They dangle from the fireplace, a motley collection of Christmas stockings collected over the years. Waiting…waiting…waiting for Santa Mom to fill them.

What if I don’t stuff them this year? Will my four grown children notice?

 ACK! Filling stockings means more stuff to shop for and buy. And because they’re older, the “stuffing” has gotten progressively more expensive.

 Ah!  I member the good ol’ days when I was young and thin and wrinkle free–back then, the children were content with cheap plastic toys. Now, ho-ho-ho, they  think a plethora of Visa gift cards, Starbucks, or iTunescards will be inside. As if!

 Christmas has changed over the years.

1.  No assembly anything. They do it themselves. Their eyes can decipher the 2-pt font directions better, after all.

2. No hiding gifts in crazy locations only to forget where I put them.

3. The smaller the gift the more expensive it is. Technology costs $$$$.

4. They (mostly) wait patiently to unwrap gifts. It was a joyous Christmas morn when we arose before the teens did.

5. Girl stuff costs more. Perfume, cosmetics, and lotions aren’t cheap.

6. My daughters always have a longer—much longer—list. Hubby says they take after their mom.

7. Links to gifts with size & color options are sent via email or text. “Just making it easy for you, Mom.”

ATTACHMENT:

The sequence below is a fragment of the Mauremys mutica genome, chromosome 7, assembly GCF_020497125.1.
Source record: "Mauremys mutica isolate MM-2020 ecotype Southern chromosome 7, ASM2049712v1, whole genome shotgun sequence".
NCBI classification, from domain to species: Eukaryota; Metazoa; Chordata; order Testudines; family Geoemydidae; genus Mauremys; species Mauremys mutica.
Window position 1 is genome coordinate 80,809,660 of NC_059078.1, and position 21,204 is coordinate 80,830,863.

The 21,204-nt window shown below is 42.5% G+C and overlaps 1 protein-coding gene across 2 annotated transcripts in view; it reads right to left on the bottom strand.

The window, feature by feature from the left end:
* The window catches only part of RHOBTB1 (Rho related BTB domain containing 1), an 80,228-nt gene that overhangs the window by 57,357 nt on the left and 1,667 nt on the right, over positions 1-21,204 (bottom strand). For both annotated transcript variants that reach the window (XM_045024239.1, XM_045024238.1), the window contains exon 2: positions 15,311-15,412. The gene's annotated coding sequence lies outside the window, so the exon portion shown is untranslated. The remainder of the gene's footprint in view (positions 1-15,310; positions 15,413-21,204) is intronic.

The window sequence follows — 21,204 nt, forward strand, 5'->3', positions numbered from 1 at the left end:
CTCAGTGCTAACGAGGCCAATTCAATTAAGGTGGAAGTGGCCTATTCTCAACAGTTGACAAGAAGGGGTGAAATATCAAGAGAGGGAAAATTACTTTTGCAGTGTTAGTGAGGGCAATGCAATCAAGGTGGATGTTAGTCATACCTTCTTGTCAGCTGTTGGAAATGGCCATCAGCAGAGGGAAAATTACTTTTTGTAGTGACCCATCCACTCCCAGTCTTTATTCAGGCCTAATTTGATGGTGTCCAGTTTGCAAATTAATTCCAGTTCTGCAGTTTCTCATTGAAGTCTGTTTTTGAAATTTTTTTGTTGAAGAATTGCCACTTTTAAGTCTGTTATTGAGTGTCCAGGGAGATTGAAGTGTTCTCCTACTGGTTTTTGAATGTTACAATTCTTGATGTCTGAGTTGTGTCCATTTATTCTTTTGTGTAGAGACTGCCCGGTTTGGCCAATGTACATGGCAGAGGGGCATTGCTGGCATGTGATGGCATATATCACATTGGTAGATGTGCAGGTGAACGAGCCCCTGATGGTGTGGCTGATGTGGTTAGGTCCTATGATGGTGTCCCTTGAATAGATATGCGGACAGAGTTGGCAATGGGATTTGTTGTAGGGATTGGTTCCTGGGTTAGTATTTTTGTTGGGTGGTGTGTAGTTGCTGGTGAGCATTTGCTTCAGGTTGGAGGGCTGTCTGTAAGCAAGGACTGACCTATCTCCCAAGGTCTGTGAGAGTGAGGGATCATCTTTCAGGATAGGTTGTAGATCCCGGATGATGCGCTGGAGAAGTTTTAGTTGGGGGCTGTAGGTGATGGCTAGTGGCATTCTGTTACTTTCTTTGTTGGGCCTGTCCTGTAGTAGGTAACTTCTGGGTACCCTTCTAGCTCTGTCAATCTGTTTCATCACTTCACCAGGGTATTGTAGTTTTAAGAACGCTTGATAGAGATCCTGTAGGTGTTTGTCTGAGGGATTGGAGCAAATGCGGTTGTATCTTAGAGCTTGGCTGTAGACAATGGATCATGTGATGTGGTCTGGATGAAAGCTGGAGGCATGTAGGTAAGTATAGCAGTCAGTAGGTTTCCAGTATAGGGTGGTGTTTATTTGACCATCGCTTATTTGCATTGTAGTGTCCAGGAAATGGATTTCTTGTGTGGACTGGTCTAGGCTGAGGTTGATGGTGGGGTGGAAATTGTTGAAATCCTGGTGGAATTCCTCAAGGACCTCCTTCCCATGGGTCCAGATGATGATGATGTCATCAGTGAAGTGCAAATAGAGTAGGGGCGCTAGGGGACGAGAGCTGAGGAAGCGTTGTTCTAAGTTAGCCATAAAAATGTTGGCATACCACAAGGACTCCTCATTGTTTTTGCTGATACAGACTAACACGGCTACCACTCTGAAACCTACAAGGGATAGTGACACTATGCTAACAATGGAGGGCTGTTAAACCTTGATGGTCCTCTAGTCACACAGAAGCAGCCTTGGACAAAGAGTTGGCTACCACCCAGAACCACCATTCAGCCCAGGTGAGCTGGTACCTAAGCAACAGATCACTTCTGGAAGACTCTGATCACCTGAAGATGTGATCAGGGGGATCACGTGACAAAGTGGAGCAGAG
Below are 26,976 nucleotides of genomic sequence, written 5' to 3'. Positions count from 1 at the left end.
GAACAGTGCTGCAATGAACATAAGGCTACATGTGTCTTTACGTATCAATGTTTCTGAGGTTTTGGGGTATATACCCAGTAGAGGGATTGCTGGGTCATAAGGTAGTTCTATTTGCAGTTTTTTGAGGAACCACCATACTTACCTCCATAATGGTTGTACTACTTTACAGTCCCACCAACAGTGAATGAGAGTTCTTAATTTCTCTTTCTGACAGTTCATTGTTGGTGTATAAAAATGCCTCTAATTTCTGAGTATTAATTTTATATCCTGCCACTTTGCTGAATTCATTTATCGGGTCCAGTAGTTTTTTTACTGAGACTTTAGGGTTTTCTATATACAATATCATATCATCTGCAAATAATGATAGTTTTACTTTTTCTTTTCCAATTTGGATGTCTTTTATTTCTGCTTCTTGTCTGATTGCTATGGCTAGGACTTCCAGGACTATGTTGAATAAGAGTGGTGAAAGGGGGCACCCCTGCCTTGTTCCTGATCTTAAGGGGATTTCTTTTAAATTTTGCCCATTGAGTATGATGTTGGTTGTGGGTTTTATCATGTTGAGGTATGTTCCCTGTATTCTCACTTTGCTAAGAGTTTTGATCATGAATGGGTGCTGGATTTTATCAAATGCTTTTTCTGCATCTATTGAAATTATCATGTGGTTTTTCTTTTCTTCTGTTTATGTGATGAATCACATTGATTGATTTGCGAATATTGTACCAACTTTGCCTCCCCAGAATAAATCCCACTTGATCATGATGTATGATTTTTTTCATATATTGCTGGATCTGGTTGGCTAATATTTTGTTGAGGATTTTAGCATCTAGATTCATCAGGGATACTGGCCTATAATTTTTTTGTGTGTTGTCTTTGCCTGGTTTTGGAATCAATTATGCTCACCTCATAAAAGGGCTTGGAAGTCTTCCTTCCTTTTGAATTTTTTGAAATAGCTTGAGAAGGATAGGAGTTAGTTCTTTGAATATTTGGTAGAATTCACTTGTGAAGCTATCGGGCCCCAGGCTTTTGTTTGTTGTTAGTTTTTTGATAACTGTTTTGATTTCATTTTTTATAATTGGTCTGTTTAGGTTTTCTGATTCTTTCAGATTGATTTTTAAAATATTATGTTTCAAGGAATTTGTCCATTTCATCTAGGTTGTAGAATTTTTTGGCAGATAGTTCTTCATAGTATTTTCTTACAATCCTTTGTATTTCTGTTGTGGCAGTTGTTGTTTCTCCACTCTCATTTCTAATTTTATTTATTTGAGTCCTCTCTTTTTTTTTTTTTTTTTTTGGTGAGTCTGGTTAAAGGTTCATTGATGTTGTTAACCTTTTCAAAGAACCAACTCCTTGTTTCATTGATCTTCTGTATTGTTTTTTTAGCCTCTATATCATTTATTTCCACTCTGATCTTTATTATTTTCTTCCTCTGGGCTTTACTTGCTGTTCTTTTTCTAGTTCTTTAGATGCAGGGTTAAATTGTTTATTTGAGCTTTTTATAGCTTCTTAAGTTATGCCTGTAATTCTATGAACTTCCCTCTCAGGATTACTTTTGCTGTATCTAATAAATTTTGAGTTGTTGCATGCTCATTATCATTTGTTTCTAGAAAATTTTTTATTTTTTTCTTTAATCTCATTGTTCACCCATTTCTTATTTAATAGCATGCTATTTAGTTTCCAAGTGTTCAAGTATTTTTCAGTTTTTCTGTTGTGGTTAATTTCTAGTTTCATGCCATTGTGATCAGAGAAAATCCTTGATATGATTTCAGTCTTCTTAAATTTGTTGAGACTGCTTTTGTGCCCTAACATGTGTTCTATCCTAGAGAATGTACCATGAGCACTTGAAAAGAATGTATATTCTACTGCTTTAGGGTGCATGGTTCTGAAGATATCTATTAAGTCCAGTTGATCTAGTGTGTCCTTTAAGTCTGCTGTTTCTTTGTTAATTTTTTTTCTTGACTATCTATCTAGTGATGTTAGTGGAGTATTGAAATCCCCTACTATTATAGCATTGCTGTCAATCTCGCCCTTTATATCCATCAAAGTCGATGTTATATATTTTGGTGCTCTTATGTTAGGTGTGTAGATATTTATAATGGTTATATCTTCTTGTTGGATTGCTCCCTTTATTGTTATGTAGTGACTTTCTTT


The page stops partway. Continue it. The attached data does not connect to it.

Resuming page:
8. They no longer total tally  presents. Although, I suspect they might do a cost analysis.

9. Unwrapping is prolonged. We joke, laugh, and tease… and the present unwrapping moment is stretched out….”Open it, already!!”

10. My sons are OK with clothes—but only if picked out by a stylish sister

11. Socks— “The good ones”—are appreciated.  The older my children get, the pickier they become about socks.

12. They comment on the wrapping, because now they know wrapping costs money too!

13. There is genuine interest in their siblings’ presents.

14. Nothing is broken in the first 10 minutes. Hallelujah! Do you hear a chorus of angels?!

15. They buy each other presents without my reminding, cajoling, lending them money, or driving them to the store.

16. They understand the cost & value of gifts.

17. They help prepare, cook, serve, clean-up dinner.

18. They are appreciative.

19. They will decorate the tree! 

20. Even better, they will undecorate the tree and haul it to the curb after Christmas

21. They take home all the goodies so I will not be tempted.

22. They bring wine, champagne, and beer with them!

So…what shall I stuff their Christmas stockings with this year?  A signed copy of my novel? ( I can hear their laughter now) A favorite treat? A gift card? Random do-dads? Mmmm. Since they all read my blog, I can’t say.

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